I feel like my argument could be seen as thin, and could honestly go either way, but in seeing (part of) the film, and seeing people go nuts for Girl Talk, which bases (I believe) all of his work on the work of others, creating no original pieces of sound/music on his own, only taking from others… I’m conflicted on this.

And I know he claims “fair use” on his use of the material (that he does not compensate the original artists for) but hey, that’s the same claim the media outlet that stole my photo used. Fair use is only determined in court of law, but in my opinion, what he is doing is not fair use. Add to the fact he is making money off of the work of others, and not compensating them, and now I really don’t like it.

Don’t get me wrong, as far as music goes, it’s some cool shit, but how cool would it be if it used none of the original bits from others, and we just gave Girl Talk a room full of instruments and said “go nuts”? I get the feeling it wouldn’t be the same.

Maybe I’m just old, and this new digital world scares me. I mean, when I started playing music, you had to use actual guitars, not the sound of a guitar that some legendary musician recorded 20 years ago. You had to learn how to play, and you had to practice… a lot.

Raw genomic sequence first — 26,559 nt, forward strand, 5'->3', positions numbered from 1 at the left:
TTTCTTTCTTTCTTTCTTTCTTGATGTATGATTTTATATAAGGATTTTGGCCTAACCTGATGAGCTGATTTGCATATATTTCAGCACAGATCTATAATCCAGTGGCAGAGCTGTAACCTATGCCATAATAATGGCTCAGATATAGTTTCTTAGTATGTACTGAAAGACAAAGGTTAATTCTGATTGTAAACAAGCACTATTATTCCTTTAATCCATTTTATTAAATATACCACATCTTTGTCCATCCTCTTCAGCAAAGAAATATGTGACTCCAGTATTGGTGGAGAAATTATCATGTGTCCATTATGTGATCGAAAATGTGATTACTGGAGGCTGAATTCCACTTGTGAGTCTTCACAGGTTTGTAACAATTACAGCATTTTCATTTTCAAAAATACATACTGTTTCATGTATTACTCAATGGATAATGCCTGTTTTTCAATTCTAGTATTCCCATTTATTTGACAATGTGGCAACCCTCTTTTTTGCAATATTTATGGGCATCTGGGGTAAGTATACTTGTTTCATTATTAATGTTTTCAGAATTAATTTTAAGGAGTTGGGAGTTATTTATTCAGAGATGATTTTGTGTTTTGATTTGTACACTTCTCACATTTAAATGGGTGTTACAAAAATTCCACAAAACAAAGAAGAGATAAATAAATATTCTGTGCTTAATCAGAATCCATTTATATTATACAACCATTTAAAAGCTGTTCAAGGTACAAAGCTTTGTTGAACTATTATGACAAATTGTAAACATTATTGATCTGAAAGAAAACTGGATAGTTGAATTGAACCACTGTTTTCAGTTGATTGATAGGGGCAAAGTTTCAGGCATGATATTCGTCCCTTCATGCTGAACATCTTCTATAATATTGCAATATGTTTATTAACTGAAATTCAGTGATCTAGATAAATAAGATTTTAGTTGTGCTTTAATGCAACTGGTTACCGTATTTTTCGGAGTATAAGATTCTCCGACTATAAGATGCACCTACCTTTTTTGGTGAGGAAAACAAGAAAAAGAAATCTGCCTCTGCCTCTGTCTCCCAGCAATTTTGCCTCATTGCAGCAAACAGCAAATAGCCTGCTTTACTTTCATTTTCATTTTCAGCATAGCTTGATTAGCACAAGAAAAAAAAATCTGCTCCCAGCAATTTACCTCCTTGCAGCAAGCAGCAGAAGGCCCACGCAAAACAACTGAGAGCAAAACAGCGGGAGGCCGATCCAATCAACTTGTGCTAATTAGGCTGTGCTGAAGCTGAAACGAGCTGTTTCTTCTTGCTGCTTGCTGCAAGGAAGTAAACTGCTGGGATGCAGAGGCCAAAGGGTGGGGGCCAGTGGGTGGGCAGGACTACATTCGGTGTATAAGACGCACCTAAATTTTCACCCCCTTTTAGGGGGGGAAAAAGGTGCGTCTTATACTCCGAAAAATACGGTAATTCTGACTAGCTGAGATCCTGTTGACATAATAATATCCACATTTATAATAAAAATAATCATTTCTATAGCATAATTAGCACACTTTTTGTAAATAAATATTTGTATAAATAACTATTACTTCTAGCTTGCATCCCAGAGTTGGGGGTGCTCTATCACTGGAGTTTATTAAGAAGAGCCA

A few years ago when I started to get into making music again, I played with GarageBand, and it was fun to make songs, but it didn’t feel real. I mean, clicking and dragging samples around was easy, butI didn’t get the same satisfaction I did from actually playing a guitar.

On my most recent album, I ended up using drum loops, and it was my biggest disappointment. I wish I could have played the drums on every track. If I had, I think my sense of accomplishment would have been even higher. I did manage to record all the guitars, bass, vocals, and some of the cymbals, but being able to avoid canned drum tracks would have been huge for me.

But why bother when you can click a mouse and make music, and by make, I mean arrange the music other people have created into something new.